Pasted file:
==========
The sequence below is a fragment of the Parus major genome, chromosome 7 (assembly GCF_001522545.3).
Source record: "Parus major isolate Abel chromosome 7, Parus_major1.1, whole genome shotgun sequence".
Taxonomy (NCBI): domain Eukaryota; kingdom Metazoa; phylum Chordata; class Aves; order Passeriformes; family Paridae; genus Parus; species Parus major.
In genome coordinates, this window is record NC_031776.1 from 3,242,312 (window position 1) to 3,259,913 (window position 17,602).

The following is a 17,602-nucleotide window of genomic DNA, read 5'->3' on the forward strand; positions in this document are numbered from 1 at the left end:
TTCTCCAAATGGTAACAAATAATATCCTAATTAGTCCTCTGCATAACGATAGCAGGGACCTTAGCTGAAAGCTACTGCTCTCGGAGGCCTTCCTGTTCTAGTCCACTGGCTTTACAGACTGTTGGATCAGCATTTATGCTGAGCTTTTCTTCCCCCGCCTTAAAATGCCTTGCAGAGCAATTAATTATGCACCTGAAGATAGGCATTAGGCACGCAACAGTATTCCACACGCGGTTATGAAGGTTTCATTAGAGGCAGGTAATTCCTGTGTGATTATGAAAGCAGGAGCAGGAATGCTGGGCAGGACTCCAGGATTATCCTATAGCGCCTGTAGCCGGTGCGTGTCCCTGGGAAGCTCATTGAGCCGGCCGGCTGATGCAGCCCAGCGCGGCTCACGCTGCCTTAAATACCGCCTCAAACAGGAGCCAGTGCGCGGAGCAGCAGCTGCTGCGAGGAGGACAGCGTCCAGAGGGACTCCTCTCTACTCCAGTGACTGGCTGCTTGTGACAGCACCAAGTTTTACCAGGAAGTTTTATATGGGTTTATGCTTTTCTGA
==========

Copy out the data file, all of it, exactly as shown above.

The sequence below is a fragment of the Parus major genome, chromosome 7 (assembly GCF_001522545.3).
Source record: "Parus major isolate Abel chromosome 7, Parus_major1.1, whole genome shotgun sequence".
Taxonomy (NCBI): domain Eukaryota; kingdom Metazoa; phylum Chordata; class Aves; order Passeriformes; family Paridae; genus Parus; species Parus major.
In genome coordinates, this window is record NC_031776.1 from 3,242,312 (window position 1) to 3,259,913 (window position 17,602).

The following is a 17,602-nucleotide window of genomic DNA, read 5'->3' on the forward strand; positions in this document are numbered from 1 at the left end:
TTCTCCAAATGGTAACAAATAATATCCTAATTAGTCCTCTGCATAACGATAGCAGGGACCTTAGCTGAAAGCTACTGCTCTCGGAGGCCTTCCTGTTCTAGTCCACTGGCTTTACAGACTGTTGGATCAGCATTTATGCTGAGCTTTTCTTCCCCCGCCTTAAAATGCCTTGCAGAGCAATTAATTATGCACCTGAAGATAGGCATTAGGCACGCAACAGTATTCCACACGCGGTTATGAAGGTTTCATTAGAGGCAGGTAATTCCTGTGTGATTATGAAAGCAGGAGCAGGAATGCTGGGCAGGACTCCAGGATTATCCTATAGCGCCTGTAGCCGGTGCGTGTCCCTGGGAAGCTCATTGAGCCGGCCGGCTGATGCAGCCCAGCGCGGCTCACGCTGCCTTAAATACCGCCTCAAACAGGAGCCAGTGCGCGGAGCAGCAGCTGCTGCGAGGAGGACAGCGTCCAGAGGGACTCCTCTCTACTCCAGTGACTGGCTGCTTGTGACAGCACCAAGTTTTACCAGGAAGTTTTATATGGGTTTATGCTTTTCTGA